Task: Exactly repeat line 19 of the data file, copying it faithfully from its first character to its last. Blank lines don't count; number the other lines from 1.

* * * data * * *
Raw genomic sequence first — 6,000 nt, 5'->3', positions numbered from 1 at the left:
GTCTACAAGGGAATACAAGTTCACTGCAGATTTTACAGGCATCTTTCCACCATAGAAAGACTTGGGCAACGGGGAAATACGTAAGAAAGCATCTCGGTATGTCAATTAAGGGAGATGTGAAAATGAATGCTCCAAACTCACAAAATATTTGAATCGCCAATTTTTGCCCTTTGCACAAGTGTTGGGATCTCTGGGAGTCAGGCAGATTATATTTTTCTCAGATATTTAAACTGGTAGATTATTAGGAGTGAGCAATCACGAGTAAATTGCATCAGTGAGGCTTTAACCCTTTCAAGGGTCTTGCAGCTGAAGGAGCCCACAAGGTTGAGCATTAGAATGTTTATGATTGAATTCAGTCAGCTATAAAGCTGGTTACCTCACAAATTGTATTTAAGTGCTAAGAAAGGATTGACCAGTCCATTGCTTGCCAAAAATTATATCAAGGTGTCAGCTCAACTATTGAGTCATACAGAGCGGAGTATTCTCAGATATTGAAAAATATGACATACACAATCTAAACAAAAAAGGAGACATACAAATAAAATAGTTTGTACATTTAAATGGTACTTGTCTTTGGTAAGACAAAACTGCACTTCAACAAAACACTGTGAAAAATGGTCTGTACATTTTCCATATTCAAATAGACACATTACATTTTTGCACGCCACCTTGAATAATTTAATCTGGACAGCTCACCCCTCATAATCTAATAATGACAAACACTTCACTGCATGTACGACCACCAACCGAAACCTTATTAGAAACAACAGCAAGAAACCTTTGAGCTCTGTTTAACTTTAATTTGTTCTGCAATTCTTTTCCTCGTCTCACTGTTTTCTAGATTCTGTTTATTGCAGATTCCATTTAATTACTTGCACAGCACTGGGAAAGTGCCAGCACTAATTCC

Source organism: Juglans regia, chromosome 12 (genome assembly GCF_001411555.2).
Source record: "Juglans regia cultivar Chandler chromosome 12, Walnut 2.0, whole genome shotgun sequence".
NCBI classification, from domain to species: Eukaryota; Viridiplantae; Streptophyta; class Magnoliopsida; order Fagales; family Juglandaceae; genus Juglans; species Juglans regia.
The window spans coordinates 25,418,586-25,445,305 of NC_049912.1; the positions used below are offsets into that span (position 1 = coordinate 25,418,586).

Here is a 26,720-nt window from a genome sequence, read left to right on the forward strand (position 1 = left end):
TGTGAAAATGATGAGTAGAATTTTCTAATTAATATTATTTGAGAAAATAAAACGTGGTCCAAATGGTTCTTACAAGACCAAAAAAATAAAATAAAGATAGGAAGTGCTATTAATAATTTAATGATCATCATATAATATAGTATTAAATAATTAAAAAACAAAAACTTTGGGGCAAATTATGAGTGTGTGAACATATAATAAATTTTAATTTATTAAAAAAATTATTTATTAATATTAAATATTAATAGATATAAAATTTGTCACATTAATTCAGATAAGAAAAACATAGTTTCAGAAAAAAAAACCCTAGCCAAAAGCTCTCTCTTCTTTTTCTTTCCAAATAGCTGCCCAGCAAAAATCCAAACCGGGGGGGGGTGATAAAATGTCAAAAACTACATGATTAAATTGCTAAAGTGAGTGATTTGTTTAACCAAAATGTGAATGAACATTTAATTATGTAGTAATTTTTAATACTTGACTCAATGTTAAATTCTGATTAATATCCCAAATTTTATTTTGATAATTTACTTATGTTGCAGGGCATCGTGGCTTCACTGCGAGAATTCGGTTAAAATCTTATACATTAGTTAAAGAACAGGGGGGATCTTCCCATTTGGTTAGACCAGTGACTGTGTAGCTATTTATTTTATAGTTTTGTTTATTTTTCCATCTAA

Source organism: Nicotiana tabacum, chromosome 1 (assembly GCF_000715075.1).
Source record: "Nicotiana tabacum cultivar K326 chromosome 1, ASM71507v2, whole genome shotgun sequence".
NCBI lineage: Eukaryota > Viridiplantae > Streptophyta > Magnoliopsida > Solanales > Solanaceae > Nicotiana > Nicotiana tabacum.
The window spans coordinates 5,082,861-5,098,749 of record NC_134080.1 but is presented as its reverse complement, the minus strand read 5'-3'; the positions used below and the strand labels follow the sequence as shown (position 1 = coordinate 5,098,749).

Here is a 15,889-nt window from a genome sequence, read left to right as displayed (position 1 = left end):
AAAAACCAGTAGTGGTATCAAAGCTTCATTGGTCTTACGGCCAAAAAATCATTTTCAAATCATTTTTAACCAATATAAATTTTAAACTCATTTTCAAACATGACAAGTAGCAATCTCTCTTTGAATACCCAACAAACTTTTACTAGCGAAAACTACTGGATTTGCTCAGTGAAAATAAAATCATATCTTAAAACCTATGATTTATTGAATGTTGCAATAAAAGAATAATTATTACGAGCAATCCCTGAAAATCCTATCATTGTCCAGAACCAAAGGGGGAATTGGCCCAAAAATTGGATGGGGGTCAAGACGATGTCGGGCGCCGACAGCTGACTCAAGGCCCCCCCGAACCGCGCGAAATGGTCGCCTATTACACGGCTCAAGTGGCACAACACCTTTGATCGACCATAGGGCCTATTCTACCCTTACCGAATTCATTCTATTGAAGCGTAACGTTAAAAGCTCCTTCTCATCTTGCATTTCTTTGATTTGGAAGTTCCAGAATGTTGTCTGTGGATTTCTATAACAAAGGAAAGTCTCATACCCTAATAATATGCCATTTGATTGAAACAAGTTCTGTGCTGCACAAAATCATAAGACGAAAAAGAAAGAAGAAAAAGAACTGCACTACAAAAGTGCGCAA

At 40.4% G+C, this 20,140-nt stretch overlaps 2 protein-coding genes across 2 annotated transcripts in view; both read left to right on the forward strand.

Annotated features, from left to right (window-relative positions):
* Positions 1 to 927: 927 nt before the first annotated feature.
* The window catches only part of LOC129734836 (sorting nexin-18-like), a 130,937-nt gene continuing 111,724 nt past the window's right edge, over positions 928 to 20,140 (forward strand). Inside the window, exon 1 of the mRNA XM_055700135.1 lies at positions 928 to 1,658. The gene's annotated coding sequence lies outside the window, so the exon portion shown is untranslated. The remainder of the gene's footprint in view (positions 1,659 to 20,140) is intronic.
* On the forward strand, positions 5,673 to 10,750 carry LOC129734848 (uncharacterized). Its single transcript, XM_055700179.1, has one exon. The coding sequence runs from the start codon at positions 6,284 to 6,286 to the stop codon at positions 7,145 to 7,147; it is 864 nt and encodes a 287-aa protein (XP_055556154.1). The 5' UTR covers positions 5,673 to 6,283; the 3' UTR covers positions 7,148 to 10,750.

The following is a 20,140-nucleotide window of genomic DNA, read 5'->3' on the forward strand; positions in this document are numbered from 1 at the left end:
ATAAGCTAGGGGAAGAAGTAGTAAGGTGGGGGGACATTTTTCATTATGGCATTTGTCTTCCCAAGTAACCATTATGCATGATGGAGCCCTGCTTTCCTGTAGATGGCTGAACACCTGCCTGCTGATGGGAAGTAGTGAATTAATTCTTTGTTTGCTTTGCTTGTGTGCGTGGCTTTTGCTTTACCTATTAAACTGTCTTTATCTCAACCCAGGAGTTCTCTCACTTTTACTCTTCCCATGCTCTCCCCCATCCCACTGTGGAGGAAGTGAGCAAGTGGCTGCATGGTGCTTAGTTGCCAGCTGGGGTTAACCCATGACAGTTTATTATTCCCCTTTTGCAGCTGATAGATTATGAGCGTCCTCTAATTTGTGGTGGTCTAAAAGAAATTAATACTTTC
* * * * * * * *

* On the forward strand, positions 5,673 to 10,750 carry LOC129734848 (uncharacterized). Its single transcript, XM_055700179.1, has one exon. The coding sequence runs from the start codon at positions 6,284 to 6,286 to the stop codon at positions 7,145 to 7,147; it is 864 nt and encodes a 287-aa protein (XP_055556154.1). The 5' UTR covers positions 5,673 to 6,283; the 3' UTR covers positions 7,148 to 10,750.